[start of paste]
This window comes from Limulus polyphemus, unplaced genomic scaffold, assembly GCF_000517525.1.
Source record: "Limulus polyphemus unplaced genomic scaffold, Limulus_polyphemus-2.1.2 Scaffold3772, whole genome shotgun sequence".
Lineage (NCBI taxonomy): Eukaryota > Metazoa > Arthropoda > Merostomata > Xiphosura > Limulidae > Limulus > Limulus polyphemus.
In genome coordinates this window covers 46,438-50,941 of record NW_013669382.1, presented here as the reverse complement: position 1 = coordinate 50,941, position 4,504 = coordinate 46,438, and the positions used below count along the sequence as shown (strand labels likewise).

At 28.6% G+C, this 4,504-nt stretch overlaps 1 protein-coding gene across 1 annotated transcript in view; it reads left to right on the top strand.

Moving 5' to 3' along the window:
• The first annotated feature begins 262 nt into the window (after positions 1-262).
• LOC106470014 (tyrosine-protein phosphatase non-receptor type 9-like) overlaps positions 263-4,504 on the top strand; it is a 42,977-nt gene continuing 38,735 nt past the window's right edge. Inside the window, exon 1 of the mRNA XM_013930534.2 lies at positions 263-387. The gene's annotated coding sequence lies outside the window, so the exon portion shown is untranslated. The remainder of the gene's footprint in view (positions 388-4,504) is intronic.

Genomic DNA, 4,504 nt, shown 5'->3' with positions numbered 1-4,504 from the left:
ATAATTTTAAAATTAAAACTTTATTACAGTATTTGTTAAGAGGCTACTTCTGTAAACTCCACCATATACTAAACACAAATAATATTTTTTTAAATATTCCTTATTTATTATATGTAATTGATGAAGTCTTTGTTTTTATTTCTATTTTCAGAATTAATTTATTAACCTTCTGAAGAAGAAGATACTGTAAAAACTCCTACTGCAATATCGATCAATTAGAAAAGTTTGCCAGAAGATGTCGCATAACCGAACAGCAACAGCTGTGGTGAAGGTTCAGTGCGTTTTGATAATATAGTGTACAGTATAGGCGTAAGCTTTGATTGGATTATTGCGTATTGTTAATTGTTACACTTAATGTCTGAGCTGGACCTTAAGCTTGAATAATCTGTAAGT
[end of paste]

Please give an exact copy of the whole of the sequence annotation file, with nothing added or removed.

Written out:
This window comes from Limulus polyphemus, unplaced genomic scaffold, assembly GCF_000517525.1.
Source record: "Limulus polyphemus unplaced genomic scaffold, Limulus_polyphemus-2.1.2 Scaffold3772, whole genome shotgun sequence".
Lineage (NCBI taxonomy): Eukaryota > Metazoa > Arthropoda > Merostomata > Xiphosura > Limulidae > Limulus > Limulus polyphemus.
In genome coordinates this window covers 46,438-50,941 of record NW_013669382.1, presented here as the reverse complement: position 1 = coordinate 50,941, position 4,504 = coordinate 46,438, and the positions used below count along the sequence as shown (strand labels likewise).

At 28.6% G+C, this 4,504-nt stretch overlaps 1 protein-coding gene across 1 annotated transcript in view; it reads left to right on the top strand.

Moving 5' to 3' along the window:
• The first annotated feature begins 262 nt into the window (after positions 1-262).
• LOC106470014 (tyrosine-protein phosphatase non-receptor type 9-like) overlaps positions 263-4,504 on the top strand; it is a 42,977-nt gene continuing 38,735 nt past the window's right edge. Inside the window, exon 1 of the mRNA XM_013930534.2 lies at positions 263-387. The gene's annotated coding sequence lies outside the window, so the exon portion shown is untranslated. The remainder of the gene's footprint in view (positions 388-4,504) is intronic.

Genomic DNA, 4,504 nt, shown 5'->3' with positions numbered 1-4,504 from the left:
ATAATTTTAAAATTAAAACTTTATTACAGTATTTGTTAAGAGGCTACTTCTGTAAACTCCACCATATACTAAACACAAATAATATTTTTTTAAATATTCCTTATTTATTATATGTAATTGATGAAGTCTTTGTTTTTATTTCTATTTTCAGAATTAATTTATTAACCTTCTGAAGAAGAAGATACTGTAAAAACTCCTACTGCAATATCGATCAATTAGAAAAGTTTGCCAGAAGATGTCGCATAACCGAACAGCAACAGCTGTGGTGAAGGTTCAGTGCGTTTTGATAATATAGTGTACAGTATAGGCGTAAGCTTTGATTGGATTATTGCGTATTGTTAATTGTTACACTTAATGTCTGAGCTGGACCTTAAGCTTGAATAATCTGTAAGT